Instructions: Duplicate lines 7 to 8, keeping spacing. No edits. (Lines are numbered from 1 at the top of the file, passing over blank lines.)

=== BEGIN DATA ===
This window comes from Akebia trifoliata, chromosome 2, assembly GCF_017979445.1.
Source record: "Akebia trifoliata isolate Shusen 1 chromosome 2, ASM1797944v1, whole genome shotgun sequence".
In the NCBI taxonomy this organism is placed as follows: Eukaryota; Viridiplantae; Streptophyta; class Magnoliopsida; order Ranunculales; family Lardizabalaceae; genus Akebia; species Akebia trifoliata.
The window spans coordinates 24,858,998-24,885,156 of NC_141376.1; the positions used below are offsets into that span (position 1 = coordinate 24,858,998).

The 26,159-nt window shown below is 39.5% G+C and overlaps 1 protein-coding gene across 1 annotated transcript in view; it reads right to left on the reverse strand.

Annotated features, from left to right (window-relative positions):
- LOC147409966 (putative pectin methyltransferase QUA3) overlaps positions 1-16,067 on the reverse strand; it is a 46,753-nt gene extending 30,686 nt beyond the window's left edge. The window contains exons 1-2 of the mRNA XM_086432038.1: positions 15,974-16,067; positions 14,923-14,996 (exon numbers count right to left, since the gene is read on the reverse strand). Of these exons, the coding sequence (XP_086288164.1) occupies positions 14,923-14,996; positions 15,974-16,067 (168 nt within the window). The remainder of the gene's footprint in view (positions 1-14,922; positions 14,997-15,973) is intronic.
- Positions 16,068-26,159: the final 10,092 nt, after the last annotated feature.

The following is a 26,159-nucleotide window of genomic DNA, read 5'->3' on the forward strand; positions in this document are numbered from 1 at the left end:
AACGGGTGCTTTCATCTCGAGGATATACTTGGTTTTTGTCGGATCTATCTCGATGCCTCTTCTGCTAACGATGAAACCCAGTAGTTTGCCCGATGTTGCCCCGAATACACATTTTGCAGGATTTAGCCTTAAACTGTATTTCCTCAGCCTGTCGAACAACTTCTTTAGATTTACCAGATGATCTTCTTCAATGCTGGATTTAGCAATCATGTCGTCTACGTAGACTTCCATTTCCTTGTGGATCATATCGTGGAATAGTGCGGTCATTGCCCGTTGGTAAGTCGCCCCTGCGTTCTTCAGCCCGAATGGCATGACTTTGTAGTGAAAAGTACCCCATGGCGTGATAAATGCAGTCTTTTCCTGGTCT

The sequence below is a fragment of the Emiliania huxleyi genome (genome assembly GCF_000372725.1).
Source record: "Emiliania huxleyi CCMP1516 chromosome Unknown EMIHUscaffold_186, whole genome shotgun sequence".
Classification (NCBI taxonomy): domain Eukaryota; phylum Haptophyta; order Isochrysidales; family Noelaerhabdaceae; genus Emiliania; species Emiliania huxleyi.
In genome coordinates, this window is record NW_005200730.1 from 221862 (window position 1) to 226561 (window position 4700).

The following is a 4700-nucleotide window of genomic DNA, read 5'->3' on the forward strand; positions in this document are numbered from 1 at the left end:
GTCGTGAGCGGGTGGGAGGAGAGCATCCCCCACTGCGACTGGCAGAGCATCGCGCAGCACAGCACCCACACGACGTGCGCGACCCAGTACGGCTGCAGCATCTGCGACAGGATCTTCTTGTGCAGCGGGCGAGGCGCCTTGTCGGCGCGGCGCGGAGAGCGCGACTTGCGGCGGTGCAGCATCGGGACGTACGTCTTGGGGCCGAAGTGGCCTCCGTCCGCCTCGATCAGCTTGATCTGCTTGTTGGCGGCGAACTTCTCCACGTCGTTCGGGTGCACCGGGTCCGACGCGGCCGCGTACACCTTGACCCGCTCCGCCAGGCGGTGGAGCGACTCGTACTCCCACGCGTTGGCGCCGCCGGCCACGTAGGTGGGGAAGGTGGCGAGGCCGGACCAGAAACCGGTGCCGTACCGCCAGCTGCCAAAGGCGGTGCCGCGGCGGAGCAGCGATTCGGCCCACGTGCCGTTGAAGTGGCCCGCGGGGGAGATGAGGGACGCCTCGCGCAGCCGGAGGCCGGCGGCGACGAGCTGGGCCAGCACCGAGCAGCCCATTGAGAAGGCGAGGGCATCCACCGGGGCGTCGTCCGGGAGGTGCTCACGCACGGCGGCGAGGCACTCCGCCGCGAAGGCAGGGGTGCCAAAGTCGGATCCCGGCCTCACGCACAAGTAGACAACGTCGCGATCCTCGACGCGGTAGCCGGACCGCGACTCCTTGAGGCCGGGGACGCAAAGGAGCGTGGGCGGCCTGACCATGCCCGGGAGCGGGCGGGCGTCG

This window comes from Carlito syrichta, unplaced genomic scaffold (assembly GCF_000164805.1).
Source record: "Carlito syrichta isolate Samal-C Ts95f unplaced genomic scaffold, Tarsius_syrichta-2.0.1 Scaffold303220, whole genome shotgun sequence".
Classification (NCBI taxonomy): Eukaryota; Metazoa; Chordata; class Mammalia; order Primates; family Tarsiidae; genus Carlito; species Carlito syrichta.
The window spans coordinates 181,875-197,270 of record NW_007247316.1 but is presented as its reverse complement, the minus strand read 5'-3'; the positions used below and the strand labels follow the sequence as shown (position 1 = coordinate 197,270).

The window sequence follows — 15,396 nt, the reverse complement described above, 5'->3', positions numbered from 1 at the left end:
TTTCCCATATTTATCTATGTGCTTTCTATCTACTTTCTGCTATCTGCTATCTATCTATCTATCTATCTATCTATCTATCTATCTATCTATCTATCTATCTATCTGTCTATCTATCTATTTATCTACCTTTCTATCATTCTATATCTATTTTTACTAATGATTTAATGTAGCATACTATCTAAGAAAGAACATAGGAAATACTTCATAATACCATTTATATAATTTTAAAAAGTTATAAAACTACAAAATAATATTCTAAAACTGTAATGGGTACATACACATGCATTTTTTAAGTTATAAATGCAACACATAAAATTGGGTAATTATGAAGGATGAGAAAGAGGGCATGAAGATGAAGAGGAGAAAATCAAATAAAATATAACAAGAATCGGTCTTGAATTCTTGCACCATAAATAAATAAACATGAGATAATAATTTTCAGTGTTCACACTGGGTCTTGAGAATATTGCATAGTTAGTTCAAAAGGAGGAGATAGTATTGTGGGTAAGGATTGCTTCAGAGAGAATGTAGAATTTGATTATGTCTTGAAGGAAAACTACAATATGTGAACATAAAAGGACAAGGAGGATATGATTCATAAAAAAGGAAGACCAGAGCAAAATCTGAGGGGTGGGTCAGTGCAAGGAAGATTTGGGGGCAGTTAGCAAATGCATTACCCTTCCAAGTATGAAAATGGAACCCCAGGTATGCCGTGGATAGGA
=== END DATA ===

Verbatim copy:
- LOC147409966 (putative pectin methyltransferase QUA3) overlaps positions 1-16,067 on the reverse strand; it is a 46,753-nt gene extending 30,686 nt beyond the window's left edge. The window contains exons 1-2 of the mRNA XM_086432038.1: positions 15,974-16,067; positions 14,923-14,996 (exon numbers count right to left, since the gene is read on the reverse strand). Of these exons, the coding sequence (XP_086288164.1) occupies positions 14,923-14,996; positions 15,974-16,067 (168 nt within the window). The remainder of the gene's footprint in view (positions 1-14,922; positions 14,997-15,973) is intronic.
- Positions 16,068-26,159: the final 10,092 nt, after the last annotated feature.